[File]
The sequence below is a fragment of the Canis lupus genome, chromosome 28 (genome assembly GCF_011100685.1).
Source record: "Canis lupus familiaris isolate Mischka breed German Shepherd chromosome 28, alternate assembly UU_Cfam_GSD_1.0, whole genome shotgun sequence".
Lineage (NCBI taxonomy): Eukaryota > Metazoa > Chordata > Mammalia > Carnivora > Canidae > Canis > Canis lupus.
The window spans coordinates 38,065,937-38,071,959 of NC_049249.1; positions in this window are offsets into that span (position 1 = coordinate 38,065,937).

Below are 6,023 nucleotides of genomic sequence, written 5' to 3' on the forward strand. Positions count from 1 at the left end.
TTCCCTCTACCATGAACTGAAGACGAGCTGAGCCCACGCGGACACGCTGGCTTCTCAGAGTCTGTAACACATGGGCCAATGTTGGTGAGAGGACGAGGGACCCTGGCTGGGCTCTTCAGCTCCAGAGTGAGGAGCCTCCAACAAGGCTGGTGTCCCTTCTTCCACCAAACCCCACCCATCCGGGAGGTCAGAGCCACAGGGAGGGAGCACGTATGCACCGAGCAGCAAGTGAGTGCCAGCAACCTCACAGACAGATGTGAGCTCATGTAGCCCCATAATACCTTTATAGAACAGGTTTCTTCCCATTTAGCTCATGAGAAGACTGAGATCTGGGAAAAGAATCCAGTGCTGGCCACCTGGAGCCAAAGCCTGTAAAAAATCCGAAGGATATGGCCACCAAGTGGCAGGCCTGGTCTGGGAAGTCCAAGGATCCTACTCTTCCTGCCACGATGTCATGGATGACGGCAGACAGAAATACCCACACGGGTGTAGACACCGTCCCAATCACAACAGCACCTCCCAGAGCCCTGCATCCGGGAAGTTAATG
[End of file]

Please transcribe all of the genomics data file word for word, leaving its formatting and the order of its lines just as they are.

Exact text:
The sequence below is a fragment of the Canis lupus genome, chromosome 28 (genome assembly GCF_011100685.1).
Source record: "Canis lupus familiaris isolate Mischka breed German Shepherd chromosome 28, alternate assembly UU_Cfam_GSD_1.0, whole genome shotgun sequence".
Lineage (NCBI taxonomy): Eukaryota > Metazoa > Chordata > Mammalia > Carnivora > Canidae > Canis > Canis lupus.
The window spans coordinates 38,065,937-38,071,959 of NC_049249.1; positions in this window are offsets into that span (position 1 = coordinate 38,065,937).

Below are 6,023 nucleotides of genomic sequence, written 5' to 3' on the forward strand. Positions count from 1 at the left end.
TTCCCTCTACCATGAACTGAAGACGAGCTGAGCCCACGCGGACACGCTGGCTTCTCAGAGTCTGTAACACATGGGCCAATGTTGGTGAGAGGACGAGGGACCCTGGCTGGGCTCTTCAGCTCCAGAGTGAGGAGCCTCCAACAAGGCTGGTGTCCCTTCTTCCACCAAACCCCACCCATCCGGGAGGTCAGAGCCACAGGGAGGGAGCACGTATGCACCGAGCAGCAAGTGAGTGCCAGCAACCTCACAGACAGATGTGAGCTCATGTAGCCCCATAATACCTTTATAGAACAGGTTTCTTCCCATTTAGCTCATGAGAAGACTGAGATCTGGGAAAAGAATCCAGTGCTGGCCACCTGGAGCCAAAGCCTGTAAAAAATCCGAAGGATATGGCCACCAAGTGGCAGGCCTGGTCTGGGAAGTCCAAGGATCCTACTCTTCCTGCCACGATGTCATGGATGACGGCAGACAGAAATACCCACACGGGTGTAGACACCGTCCCAATCACAACAGCACCTCCCAGAGCCCTGCATCCGGGAAGTTAATG